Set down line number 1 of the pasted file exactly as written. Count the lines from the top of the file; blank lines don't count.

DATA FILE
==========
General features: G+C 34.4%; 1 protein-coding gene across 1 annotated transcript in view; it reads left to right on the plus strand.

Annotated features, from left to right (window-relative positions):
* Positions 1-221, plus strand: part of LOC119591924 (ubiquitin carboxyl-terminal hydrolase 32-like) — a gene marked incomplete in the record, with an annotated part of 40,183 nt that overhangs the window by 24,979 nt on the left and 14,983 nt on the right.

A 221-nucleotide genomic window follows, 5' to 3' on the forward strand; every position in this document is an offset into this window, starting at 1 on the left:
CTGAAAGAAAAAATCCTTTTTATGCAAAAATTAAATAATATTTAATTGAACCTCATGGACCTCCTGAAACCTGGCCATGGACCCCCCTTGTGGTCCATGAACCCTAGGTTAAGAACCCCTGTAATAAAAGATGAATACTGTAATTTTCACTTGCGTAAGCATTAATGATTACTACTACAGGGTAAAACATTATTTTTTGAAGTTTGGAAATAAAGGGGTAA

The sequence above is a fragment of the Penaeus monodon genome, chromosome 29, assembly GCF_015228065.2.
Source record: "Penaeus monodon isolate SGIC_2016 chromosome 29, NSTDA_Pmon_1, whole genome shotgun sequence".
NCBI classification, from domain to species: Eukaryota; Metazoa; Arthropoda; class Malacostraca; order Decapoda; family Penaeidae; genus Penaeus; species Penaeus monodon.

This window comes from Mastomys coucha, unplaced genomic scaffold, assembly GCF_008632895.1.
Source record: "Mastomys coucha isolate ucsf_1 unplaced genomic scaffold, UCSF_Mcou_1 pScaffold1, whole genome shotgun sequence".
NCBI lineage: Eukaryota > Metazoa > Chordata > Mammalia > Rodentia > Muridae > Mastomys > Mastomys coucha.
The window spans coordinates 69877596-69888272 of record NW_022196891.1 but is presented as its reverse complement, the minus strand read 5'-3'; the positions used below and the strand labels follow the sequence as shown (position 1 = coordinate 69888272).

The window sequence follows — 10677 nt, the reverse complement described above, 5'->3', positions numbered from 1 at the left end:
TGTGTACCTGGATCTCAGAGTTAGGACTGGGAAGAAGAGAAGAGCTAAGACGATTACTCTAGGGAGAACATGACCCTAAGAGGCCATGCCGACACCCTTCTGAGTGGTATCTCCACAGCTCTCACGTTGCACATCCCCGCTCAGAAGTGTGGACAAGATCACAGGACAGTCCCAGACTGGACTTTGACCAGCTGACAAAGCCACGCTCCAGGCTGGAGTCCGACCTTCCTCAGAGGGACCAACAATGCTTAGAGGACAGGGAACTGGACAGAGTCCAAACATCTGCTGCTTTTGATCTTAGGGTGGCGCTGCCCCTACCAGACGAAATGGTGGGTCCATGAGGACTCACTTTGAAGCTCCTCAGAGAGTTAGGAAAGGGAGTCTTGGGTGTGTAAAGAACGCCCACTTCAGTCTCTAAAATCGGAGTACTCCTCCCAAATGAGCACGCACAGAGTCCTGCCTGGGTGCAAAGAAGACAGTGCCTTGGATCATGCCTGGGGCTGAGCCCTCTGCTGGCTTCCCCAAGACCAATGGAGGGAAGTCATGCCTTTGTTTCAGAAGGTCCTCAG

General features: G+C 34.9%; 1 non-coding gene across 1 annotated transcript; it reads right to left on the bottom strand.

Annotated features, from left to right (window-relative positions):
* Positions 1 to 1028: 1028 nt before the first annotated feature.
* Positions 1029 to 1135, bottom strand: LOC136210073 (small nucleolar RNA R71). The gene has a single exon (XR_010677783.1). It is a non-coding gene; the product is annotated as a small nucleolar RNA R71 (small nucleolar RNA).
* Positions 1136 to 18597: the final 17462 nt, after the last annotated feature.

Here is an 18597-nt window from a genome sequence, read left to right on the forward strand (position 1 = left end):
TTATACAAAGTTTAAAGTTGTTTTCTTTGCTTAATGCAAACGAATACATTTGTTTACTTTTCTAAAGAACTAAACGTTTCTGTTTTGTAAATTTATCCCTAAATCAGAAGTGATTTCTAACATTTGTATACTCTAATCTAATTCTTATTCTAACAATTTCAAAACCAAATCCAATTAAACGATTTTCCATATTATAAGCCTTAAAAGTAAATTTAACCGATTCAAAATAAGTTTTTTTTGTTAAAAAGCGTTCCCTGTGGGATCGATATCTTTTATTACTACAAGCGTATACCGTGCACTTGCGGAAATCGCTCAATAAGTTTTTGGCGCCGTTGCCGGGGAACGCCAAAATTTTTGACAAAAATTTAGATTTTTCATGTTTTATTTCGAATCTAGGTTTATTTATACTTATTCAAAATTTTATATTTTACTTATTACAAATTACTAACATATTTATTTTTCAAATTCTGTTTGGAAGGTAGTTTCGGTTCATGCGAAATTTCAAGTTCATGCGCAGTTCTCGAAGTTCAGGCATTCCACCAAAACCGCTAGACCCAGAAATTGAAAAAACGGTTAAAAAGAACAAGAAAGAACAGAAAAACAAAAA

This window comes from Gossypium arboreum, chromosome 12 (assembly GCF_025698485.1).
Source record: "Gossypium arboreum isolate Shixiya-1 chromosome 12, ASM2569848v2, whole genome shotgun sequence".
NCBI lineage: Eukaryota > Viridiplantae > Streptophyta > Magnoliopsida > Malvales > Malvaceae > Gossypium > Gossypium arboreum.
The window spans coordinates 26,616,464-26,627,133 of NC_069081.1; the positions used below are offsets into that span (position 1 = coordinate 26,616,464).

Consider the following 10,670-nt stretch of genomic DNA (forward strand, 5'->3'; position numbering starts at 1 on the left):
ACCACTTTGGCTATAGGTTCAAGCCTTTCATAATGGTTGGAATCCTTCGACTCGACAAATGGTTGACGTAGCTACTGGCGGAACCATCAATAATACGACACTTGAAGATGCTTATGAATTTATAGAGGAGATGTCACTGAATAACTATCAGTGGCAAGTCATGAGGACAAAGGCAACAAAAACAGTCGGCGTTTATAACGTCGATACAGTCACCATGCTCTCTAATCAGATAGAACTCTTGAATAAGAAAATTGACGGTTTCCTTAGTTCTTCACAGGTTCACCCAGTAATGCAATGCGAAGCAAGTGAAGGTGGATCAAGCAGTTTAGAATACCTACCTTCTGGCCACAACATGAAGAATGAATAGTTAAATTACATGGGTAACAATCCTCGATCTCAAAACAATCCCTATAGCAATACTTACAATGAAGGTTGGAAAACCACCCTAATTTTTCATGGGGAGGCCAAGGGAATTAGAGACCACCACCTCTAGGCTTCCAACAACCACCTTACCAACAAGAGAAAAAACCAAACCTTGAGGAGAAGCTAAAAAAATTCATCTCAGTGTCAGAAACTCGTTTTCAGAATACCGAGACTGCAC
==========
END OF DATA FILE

General features: G+C 34.4%; 1 protein-coding gene across 1 annotated transcript in view; it reads left to right on the plus strand.